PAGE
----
What does 2017 hold for digital oil and gas?

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What does 2017 hold for digital oil and gas?

It’s customary at the dawn of a new year to make predictions you have no idea will come true. So what are my predictions at the dawn of 2017 for the world of digital oil and gas? This is tricky because it requires some predictions for oil and gas too. Here goes.

Oil Price – No Material Change

What possible effect does the price of oil have on digital? Actually, the price of oil is a big driver of the deployment of digital technologies into oil and gas. Frankly, high prices are a detriment to the use of digital in oil and gas. Higher commodity prices drive investments to grow production, whereas continued low prices drive investments in improving productivity, where digital shines.


There’s lots of enthusiasm that OPEC will finally prove all the naysayers wrong, coalesce as a coalition of the willing, hack away at production and finally move the price of oil permanently north. This will not happen in 2017, but might in 2018 or 2019. There are several reasons for this.


There’s a huge and undocumented inventory of produced crude tucked away in floating storage (loaded tankers moored at various ports), and inshore storage facilities. The owners of this oil might want to wait out the market, but if prices move up even a little, some will want to capture any profits and sell down. More oil to the market keeps the price down.


How much oil are we talking about? If markets have been oversupplied for 30 months by 1 million barrels a day (OPEC thinks the market went long in June of 2014), and that oil has gone into storage, as much as 900 million barrels are out there looking for a buyer. Lots has disappeared into strategic stockpiles, but still, there’s months and months of supply to absorb.


And what about the inventory of drilled but not completed wells in the US shale sector? These wells won’t move the market dramatically, but the owners of these facilities will be highly motivated to get their wells into production the instant the wells are in the money. Since the Saudis first floated production cuts in September, more than 150 drill rigs went back to work in the US, a sign that the US oil engine is still primed and ready to go. Throw in a new fossil fuel friendly, climate skeptic government and it’s Drill Baby Drill.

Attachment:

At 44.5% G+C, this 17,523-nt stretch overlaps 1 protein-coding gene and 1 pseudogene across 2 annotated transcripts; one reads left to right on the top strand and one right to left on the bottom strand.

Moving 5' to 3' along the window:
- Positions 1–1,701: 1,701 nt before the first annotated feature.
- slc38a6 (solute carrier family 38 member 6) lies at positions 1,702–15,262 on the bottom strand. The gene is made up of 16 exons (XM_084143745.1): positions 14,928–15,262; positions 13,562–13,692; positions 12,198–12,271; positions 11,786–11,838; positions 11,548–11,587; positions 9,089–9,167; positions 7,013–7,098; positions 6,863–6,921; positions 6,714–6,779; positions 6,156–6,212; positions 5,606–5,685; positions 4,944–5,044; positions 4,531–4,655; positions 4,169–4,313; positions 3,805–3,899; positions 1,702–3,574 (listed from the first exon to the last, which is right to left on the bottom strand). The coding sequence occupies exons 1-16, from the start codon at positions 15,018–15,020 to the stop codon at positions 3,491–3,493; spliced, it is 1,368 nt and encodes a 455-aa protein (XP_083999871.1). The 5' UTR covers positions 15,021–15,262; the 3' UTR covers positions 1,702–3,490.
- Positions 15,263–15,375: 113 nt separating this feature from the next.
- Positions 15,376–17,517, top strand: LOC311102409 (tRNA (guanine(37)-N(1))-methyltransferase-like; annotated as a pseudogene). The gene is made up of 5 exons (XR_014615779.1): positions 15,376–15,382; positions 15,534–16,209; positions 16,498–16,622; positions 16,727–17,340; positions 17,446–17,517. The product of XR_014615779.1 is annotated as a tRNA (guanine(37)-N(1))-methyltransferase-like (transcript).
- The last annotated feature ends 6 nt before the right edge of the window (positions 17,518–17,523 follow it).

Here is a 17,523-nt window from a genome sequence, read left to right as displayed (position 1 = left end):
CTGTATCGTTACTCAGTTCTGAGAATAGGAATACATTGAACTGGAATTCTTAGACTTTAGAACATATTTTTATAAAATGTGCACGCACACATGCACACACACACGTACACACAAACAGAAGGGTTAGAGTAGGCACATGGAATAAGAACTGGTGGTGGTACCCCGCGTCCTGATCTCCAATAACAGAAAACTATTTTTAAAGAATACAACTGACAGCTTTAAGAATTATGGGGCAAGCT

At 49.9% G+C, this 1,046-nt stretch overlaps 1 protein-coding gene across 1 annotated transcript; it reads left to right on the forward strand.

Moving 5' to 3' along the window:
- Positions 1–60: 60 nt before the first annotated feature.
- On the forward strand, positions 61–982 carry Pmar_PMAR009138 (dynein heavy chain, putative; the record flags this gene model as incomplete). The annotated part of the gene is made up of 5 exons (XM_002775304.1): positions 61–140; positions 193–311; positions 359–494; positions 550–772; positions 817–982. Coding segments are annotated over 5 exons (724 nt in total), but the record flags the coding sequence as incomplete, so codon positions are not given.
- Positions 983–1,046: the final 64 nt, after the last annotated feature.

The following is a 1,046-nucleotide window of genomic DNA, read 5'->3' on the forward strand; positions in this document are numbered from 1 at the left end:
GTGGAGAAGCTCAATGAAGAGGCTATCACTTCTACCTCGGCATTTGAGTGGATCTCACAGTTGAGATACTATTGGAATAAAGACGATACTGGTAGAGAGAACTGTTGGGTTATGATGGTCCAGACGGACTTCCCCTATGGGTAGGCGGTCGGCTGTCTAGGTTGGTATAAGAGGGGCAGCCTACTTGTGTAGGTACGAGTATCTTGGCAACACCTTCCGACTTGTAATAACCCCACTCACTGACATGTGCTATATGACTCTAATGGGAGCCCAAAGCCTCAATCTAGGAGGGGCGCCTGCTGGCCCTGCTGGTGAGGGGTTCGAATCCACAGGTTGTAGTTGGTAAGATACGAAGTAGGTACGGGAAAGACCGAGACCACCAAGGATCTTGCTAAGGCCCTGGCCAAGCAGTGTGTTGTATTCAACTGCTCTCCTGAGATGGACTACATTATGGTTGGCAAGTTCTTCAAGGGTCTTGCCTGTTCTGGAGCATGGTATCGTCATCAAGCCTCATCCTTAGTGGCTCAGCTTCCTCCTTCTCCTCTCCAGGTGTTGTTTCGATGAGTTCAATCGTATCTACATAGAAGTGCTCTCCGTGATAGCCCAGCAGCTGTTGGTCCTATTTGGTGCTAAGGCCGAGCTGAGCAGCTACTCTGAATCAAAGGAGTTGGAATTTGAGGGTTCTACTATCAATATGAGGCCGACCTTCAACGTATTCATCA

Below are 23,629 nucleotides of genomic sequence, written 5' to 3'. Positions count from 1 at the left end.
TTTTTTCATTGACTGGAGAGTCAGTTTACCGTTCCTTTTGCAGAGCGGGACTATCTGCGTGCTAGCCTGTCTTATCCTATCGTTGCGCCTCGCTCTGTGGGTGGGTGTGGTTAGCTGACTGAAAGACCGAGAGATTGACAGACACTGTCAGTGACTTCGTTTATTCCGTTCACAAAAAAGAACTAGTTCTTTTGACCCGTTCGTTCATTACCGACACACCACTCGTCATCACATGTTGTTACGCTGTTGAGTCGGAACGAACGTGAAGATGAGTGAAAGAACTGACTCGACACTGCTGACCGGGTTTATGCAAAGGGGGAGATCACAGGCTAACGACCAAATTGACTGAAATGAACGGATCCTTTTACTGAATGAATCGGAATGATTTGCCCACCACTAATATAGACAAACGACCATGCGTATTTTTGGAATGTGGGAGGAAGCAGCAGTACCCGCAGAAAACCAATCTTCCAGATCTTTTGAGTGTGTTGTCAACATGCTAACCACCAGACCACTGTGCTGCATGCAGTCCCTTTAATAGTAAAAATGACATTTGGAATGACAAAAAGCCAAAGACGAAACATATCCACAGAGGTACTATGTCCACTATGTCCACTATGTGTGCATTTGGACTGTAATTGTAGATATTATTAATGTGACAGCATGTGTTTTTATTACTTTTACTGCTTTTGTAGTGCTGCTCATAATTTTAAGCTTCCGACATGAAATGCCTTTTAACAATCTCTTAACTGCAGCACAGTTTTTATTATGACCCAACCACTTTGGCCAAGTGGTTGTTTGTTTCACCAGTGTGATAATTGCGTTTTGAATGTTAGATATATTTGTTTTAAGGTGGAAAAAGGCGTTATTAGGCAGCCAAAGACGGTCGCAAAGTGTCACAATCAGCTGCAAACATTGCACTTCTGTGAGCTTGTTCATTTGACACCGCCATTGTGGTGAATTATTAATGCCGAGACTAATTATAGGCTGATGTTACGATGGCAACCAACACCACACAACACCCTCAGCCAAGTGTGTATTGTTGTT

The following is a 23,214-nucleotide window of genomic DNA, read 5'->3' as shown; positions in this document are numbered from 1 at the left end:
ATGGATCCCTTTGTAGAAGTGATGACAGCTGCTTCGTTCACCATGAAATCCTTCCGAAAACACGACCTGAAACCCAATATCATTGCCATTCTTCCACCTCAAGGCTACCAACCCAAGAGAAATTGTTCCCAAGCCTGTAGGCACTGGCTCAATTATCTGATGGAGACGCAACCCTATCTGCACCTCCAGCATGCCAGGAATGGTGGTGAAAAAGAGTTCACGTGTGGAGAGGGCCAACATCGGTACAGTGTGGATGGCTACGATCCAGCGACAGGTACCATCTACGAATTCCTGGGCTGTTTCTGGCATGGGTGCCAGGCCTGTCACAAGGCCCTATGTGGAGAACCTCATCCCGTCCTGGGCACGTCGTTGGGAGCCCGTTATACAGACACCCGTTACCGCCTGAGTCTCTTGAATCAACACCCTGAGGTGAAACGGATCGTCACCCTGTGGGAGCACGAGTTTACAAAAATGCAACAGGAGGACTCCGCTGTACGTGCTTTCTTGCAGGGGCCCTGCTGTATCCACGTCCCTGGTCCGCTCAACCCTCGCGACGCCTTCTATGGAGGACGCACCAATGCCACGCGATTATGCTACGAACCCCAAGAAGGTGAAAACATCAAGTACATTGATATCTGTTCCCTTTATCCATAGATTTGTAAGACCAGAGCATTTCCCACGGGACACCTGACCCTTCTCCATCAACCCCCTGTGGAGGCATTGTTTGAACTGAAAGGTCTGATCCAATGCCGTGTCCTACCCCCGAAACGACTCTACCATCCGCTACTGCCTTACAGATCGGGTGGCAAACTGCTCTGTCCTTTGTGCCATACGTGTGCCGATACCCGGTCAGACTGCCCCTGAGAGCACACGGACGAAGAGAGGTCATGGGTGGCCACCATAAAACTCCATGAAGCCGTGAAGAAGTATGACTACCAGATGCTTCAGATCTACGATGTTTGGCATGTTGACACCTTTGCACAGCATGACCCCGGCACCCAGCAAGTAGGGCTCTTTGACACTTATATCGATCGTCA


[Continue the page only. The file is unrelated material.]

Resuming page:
And of course, will OPEC really honour its agreed production position? I’m not buying it. The temptation to cheat on production targets is going to be overwhelming after all the pain they have been through.


Low oil prices are good for the adoption of digital technologies. Long live low prices.

Biggest Investment Area

While there are lots of digital trials underway in oil and gas, they are going to be hampered by the generally poor quality of the underlying data. Until the data is cleaner, digital can’t progress very far. It is starting to dawn on the industry that it is going to have to boost the level of investment and interest in assuring the ruthless cleanliness and reliability of its data.


Of course, there’s an argument that says that digital analytics can overcome crappy data by applying heuristics, probability engines and artificial intelligence to make very good educated guesses about what the data should be. I think this only takes us so far. It might be good enough for a desk engineer trying to figure out what’s wrong with a process. It will not be good enough for a site engineer tasked with fixing a reluctant valve and relying on a system that has “guessed” which way to turn it, even if the system is a good guesser.


I’m already detecting a strong level of interest from big oil and gas concerns about leading practices in improving information quality. The areas of greatest interest will be in fixing the reliability and accuracy of existing asset data. Many of the most promising productivity gains that can be captured using digital tools rely on asset data (as builts, specs, drawings), pointing at the construction industry and handover practices as ripe for attention. One of my colleagues thinks best in class data accuracy in a given oil facility is only 98.5% (put another way, a pump with 100 parts has 2 mislabeled, or missing, or extra, but which 2?).


Crappy data is bad for digital. 2017 is the start of the big data clean up.

Biggest Payoff

The biggest payoff for digital in 2017 will be in analytics. Despite my reservations about data quality, the fact is that oil and gas companies are already overwhelmed with data that they don’t fully exploit. And even though that data may not be entirely accurate, it’s still going to be good enough for the clever to to find a payoff by applying analytic engines to the task.